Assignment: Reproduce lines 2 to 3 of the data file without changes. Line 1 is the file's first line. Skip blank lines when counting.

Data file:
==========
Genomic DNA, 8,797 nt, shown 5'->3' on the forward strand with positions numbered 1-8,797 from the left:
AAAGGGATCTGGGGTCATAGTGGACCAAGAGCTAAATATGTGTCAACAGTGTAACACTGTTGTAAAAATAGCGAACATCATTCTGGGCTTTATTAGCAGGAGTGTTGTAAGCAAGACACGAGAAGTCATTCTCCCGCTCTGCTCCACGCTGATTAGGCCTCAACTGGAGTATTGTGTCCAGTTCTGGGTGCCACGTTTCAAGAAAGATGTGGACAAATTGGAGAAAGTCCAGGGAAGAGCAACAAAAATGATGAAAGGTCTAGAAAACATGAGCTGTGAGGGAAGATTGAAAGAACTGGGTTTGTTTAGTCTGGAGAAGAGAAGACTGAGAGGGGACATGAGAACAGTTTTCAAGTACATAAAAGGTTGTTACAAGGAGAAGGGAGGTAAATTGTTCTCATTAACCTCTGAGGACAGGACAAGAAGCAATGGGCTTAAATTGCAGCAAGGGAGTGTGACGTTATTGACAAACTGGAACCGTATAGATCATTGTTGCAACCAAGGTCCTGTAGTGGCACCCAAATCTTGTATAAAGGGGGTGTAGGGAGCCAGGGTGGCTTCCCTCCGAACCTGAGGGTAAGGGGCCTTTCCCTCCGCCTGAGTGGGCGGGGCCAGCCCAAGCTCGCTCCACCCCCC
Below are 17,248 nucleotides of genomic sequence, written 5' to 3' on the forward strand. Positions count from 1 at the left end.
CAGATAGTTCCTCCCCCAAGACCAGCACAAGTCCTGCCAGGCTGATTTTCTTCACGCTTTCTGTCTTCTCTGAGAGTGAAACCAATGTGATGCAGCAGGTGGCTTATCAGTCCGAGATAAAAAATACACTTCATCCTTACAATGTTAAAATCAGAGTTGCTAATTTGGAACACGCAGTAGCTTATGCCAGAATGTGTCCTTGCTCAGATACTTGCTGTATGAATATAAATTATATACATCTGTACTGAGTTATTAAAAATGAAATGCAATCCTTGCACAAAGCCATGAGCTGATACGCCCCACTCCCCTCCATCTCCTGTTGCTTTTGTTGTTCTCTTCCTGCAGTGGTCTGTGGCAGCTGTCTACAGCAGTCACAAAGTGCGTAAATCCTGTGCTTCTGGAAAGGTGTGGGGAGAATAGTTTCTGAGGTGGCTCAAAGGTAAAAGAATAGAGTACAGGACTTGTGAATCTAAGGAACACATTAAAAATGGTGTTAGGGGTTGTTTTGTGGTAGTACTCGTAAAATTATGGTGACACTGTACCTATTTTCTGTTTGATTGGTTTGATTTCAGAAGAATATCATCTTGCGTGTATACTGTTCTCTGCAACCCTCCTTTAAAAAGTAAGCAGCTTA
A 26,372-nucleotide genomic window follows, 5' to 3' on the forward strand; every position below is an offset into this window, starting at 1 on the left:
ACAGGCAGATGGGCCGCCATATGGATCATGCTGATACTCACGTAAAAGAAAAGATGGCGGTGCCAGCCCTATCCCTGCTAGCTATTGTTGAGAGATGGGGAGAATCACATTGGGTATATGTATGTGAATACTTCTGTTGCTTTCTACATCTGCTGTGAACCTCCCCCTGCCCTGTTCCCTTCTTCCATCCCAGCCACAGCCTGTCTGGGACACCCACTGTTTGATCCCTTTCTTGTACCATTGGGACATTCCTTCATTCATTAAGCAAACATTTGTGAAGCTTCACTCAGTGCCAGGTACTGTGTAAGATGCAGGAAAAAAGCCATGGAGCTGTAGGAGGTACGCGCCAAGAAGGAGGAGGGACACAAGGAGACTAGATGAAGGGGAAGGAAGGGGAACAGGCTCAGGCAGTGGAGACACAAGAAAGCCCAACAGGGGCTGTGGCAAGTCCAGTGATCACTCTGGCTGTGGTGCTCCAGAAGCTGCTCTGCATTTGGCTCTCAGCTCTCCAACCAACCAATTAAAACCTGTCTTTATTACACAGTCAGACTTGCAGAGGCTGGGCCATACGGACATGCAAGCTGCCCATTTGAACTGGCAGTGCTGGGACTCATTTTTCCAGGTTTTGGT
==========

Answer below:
AAAGGGATCTGGGGTCATAGTGGACCAAGAGCTAAATATGTGTCAACAGTGTAACACTGTTGTAAAAATAGCGAACATCATTCTGGGCTTTATTAGCAGGAGTGTTGTAAGCAAGACACGAGAAGTCATTCTCCCGCTCTGCTCCACGCTGATTAGGCCTCAACTGGAGTATTGTGTCCAGTTCTGGGTGCCACGTTTCAAGAAAGATGTGGACAAATTGGAGAAAGTCCAGGGAAGAGCAACAAAAATGATGAAAGGTCTAGAAAACATGAGCTGTGAGGGAAGATTGAAAGAACTGGGTTTGTTTAGTCTGGAGAAGAGAAGACTGAGAGGGGACATGAGAACAGTTTTCAAGTACATAAAAGGTTGTTACAAGGAGAAGGGAGGTAAATTGTTCTCATTAACCTCTGAGGACAGGACAAGAAGCAATGGGCTTAAATTGCAGCAAGGGAGTGTGACGTTATTGACAAACTGGAACCGTATAGATCATTGTTGCAACCAAGGTCCTGTAGTGGCACCCAAATCTTGTATAAAGGGGGTGTAGGGAGCCAGGGTGGCTTCCCTCCGAACCTGAGGGTAAGGGGCCTTTCCCTCCGCCTGAGTGGGCGGGGCCAGCCCAAGCTCGCTCCACCCCCC
Below are 17,248 nucleotides of genomic sequence, written 5' to 3' on the forward strand. Positions count from 1 at the left end.